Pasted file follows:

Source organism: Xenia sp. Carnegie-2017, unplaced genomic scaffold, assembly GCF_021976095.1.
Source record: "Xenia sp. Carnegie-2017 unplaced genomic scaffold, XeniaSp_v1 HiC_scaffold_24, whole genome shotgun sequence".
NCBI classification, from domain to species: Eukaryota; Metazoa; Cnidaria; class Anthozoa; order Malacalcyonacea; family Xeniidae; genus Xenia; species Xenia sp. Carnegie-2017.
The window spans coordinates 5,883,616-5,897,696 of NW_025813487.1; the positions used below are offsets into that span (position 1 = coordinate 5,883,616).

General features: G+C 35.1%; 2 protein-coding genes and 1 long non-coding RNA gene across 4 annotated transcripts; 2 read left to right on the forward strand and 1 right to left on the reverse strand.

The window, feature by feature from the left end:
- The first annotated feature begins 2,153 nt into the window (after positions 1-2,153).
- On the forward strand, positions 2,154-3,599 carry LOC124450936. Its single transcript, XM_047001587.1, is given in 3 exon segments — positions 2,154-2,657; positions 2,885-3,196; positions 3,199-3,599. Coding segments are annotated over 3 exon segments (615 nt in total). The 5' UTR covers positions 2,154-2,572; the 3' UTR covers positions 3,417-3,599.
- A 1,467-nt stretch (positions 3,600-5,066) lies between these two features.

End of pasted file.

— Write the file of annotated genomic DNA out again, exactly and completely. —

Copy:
Source organism: Xenia sp. Carnegie-2017, unplaced genomic scaffold, assembly GCF_021976095.1.
Source record: "Xenia sp. Carnegie-2017 unplaced genomic scaffold, XeniaSp_v1 HiC_scaffold_24, whole genome shotgun sequence".
NCBI classification, from domain to species: Eukaryota; Metazoa; Cnidaria; class Anthozoa; order Malacalcyonacea; family Xeniidae; genus Xenia; species Xenia sp. Carnegie-2017.
The window spans coordinates 5,883,616-5,897,696 of NW_025813487.1; the positions used below are offsets into that span (position 1 = coordinate 5,883,616).

General features: G+C 35.1%; 2 protein-coding genes and 1 long non-coding RNA gene across 4 annotated transcripts; 2 read left to right on the forward strand and 1 right to left on the reverse strand.

The window, feature by feature from the left end:
- The first annotated feature begins 2,153 nt into the window (after positions 1-2,153).
- On the forward strand, positions 2,154-3,599 carry LOC124450936. Its single transcript, XM_047001587.1, is given in 3 exon segments — positions 2,154-2,657; positions 2,885-3,196; positions 3,199-3,599. Coding segments are annotated over 3 exon segments (615 nt in total). The 5' UTR covers positions 2,154-2,572; the 3' UTR covers positions 3,417-3,599.
- A 1,467-nt stretch (positions 3,600-5,066) lies between these two features.